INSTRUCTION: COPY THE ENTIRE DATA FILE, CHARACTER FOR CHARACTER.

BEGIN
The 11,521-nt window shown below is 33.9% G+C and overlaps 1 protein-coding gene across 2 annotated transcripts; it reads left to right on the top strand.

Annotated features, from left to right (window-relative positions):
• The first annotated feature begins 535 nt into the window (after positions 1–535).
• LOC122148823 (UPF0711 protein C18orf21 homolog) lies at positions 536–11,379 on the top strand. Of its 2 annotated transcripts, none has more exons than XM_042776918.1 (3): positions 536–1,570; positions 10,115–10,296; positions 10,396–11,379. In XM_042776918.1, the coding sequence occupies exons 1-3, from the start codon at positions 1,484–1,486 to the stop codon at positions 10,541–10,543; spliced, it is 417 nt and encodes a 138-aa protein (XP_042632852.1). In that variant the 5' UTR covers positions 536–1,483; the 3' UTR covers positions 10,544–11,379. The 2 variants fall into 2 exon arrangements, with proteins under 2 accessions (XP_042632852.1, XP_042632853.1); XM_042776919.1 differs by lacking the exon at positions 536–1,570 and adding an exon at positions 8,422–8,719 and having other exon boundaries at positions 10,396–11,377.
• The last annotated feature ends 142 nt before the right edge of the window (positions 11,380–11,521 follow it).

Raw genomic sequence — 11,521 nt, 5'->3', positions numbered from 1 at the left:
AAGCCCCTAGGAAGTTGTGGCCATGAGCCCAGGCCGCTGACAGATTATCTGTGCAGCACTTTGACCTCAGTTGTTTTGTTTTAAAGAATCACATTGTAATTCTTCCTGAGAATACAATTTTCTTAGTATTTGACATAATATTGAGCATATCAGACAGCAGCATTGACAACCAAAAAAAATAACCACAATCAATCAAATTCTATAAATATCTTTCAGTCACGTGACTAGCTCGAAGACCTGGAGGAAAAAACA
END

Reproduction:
The 11,521-nt window shown below is 33.9% G+C and overlaps 1 protein-coding gene across 2 annotated transcripts; it reads left to right on the top strand.

Annotated features, from left to right (window-relative positions):
• The first annotated feature begins 535 nt into the window (after positions 1–535).
• LOC122148823 (UPF0711 protein C18orf21 homolog) lies at positions 536–11,379 on the top strand. Of its 2 annotated transcripts, none has more exons than XM_042776918.1 (3): positions 536–1,570; positions 10,115–10,296; positions 10,396–11,379. In XM_042776918.1, the coding sequence occupies exons 1-3, from the start codon at positions 1,484–1,486 to the stop codon at positions 10,541–10,543; spliced, it is 417 nt and encodes a 138-aa protein (XP_042632852.1). In that variant the 5' UTR covers positions 536–1,483; the 3' UTR covers positions 10,544–11,379. The 2 variants fall into 2 exon arrangements, with proteins under 2 accessions (XP_042632852.1, XP_042632853.1); XM_042776919.1 differs by lacking the exon at positions 536–1,570 and adding an exon at positions 8,422–8,719 and having other exon boundaries at positions 10,396–11,377.
• The last annotated feature ends 142 nt before the right edge of the window (positions 11,380–11,521 follow it).

Raw genomic sequence — 11,521 nt, 5'->3', positions numbered from 1 at the left:
AAGCCCCTAGGAAGTTGTGGCCATGAGCCCAGGCCGCTGACAGATTATCTGTGCAGCACTTTGACCTCAGTTGTTTTGTTTTAAAGAATCACATTGTAATTCTTCCTGAGAATACAATTTTCTTAGTATTTGACATAATATTGAGCATATCAGACAGCAGCATTGACAACCAAAAAAAATAACCACAATCAATCAAATTCTATAAATATCTTTCAGTCACGTGACTAGCTCGAAGACCTGGAGGAAAAAACA